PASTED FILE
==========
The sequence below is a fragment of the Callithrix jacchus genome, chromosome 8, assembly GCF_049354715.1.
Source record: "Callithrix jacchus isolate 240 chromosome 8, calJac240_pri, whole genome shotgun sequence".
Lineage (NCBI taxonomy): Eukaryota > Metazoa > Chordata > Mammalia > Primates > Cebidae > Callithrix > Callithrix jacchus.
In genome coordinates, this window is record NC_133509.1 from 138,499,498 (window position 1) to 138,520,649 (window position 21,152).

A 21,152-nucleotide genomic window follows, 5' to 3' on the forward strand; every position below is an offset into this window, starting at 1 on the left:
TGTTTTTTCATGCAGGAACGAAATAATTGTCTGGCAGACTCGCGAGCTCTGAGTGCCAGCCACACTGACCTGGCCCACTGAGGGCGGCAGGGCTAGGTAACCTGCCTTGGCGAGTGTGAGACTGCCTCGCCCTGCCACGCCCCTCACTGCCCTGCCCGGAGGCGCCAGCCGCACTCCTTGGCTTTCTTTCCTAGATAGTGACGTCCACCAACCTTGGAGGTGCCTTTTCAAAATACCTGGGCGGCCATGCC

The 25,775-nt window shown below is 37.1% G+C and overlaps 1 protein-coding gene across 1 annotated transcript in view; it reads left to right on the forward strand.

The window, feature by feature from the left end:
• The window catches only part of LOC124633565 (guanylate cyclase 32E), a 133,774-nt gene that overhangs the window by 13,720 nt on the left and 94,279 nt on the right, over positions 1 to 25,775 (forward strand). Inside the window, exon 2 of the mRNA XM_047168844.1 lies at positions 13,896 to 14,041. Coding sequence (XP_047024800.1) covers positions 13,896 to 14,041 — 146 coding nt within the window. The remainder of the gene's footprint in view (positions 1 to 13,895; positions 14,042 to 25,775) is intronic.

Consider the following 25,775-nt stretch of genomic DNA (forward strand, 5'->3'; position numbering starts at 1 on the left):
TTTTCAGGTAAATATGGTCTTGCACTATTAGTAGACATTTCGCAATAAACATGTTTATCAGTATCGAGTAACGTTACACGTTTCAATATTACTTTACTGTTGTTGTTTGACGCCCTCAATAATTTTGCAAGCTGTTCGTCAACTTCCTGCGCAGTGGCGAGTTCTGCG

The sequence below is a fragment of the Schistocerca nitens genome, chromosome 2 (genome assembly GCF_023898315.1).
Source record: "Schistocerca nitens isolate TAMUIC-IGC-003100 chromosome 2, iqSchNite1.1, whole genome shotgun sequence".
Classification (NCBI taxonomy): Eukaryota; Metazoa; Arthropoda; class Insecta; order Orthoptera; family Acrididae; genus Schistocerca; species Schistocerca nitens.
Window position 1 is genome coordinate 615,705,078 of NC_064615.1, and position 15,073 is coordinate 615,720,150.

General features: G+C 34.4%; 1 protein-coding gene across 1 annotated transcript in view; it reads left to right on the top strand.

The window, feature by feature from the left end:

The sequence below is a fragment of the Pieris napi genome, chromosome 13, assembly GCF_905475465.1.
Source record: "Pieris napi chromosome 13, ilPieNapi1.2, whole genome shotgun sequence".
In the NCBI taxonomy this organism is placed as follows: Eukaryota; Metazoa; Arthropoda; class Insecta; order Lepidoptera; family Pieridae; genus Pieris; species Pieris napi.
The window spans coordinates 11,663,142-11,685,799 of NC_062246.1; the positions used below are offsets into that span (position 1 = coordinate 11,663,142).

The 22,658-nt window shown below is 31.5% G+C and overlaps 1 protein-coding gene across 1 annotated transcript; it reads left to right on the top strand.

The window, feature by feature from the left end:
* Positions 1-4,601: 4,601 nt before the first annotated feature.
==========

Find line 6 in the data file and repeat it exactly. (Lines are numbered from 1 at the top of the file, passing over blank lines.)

TGTTTTTTCATGCAGGAACGAAATAATTGTCTGGCAGACTCGCGAGCTCTGAGTGCCAGCCACACTGACCTGGCCCACTGAGGGCGGCAGGGCTAGGTAACCTGCCTTGGCGAGTGTGAGACTGCCTCGCCCTGCCACGCCCCTCACTGCCCTGCCCGGAGGCGCCAGCCGCACTCCTTGGCTTTCTTTCCTAGATAGTGACGTCCACCAACCTTGGAGGTGCCTTTTCAAAATACCTGGGCGGCCATGCC